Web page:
Around this time last year, the payments industry waited with much anticipation as Apple prepared to announce a move into mobile transactions that was expected to redefine the ecosystem as we knew it. From that anticipation, Apple Pay was born, and now nearly one year after its introduction the solution is dominating headlines again – this time for less favorable reasons.
In a recent post from PYMNTS.com, retail data analytics firm InfoScout is reporting Apple Pay usage has been on a steady decline since a seemingly promising upswing in March 2015. In the three months that followed, usage fell two points from 15.1 to 13.1 percent. What’s more, of the nearly 40 percent of consumers surveyed in March who said they had used Apple Pay to complete a transaction, only 23 percent still said “yes.”
Above all, the “killer stat” is Apple Pay’s 15 percent dip in committed users – down to 33 percent as of June 2015. While many in the payments, retail and financial industries are dumbfounded, Apple’s steady decline is really not that surprising. What this stagnation really reveals is the effectiveness of marketing versus the organic uptake of users – a critical, and as we now know potentially crippling, difference when it comes to successful mobile payments adoption. As the TV spots, ATM splash screen and hype surrounding the launch of the iPhone 6 have all dwindled, it appears Apple Pay usage has as well.
Understanding Apple Pay’s dilemma
So why is this happening? To the average consumer thrown into a tap-and-pay product, the act of using this feature itself to complete a transaction is fairly trivial and hardly worth a new, standalone product. That payment experience alone is too different from anything the consumer previously used for them to remember –or even care – about making it a habit unless they are constantly reminded to. When customers remember to use Apple Pay where it is available, the product is a success, but the challenge is having enough acceptance or ongoing reminders of the tap-and-pay payment option to make it a success.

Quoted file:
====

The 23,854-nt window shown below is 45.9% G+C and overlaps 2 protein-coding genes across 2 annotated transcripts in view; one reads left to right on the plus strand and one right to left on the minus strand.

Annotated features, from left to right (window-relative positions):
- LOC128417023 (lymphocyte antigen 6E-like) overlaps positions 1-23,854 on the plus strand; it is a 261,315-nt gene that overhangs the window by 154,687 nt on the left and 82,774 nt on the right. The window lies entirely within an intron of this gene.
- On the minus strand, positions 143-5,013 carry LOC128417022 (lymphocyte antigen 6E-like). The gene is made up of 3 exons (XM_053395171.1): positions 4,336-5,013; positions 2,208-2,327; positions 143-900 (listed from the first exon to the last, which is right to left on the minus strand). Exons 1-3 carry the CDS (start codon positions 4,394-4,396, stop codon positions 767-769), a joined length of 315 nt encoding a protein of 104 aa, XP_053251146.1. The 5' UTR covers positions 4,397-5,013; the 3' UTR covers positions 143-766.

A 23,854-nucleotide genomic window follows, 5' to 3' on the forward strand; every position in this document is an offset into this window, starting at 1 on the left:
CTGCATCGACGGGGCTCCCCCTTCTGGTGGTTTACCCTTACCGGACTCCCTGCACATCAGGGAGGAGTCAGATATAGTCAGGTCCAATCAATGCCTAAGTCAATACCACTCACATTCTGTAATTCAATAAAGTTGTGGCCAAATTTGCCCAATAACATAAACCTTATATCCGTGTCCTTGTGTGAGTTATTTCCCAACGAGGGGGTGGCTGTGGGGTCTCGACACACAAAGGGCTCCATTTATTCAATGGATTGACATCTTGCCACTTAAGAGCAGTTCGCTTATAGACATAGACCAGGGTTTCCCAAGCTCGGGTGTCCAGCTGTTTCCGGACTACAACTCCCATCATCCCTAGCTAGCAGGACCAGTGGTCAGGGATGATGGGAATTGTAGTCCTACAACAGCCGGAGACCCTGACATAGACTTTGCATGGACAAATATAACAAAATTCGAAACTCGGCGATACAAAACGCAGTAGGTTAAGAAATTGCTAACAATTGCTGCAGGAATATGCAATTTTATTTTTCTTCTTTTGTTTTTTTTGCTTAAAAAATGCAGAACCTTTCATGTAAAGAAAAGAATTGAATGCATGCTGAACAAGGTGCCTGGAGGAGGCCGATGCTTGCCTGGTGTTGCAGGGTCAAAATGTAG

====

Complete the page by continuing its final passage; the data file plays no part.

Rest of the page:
A much different scenario unfolds within the context of mobile banking. Informing the user about a relatively seamless extension to the way their money is managed in the new form of tap-and-pay can be relatively painless and can lend itself to organic growth – which is much more cost-effective and sustainable than marketing. It’s hard to apply this concept to the iOS eco-system because Apple is not flexible to mobile banking acting as a distribution channel for the tap-and-pay feature. This has forced all bank cards into an aggregated Passbook wallet that, like I described above, is very out of the context of the users’ typical banking application.
More often than not product managers inside big banks assume they must get behind big brands and the products behind those big brands quickly. We’re already starting to see the consequences of that approach play out with Apple Pay as usage continues to drop off. Unfortunately for the banks who are now locked into Apple Pay, the technology will continue to grow at a much slower rate than what they are paying for. They do, however, still have a chance to turn things around and take back control from Android Pay by deploying their own mobile payment solution.
Android Pay: no easy fix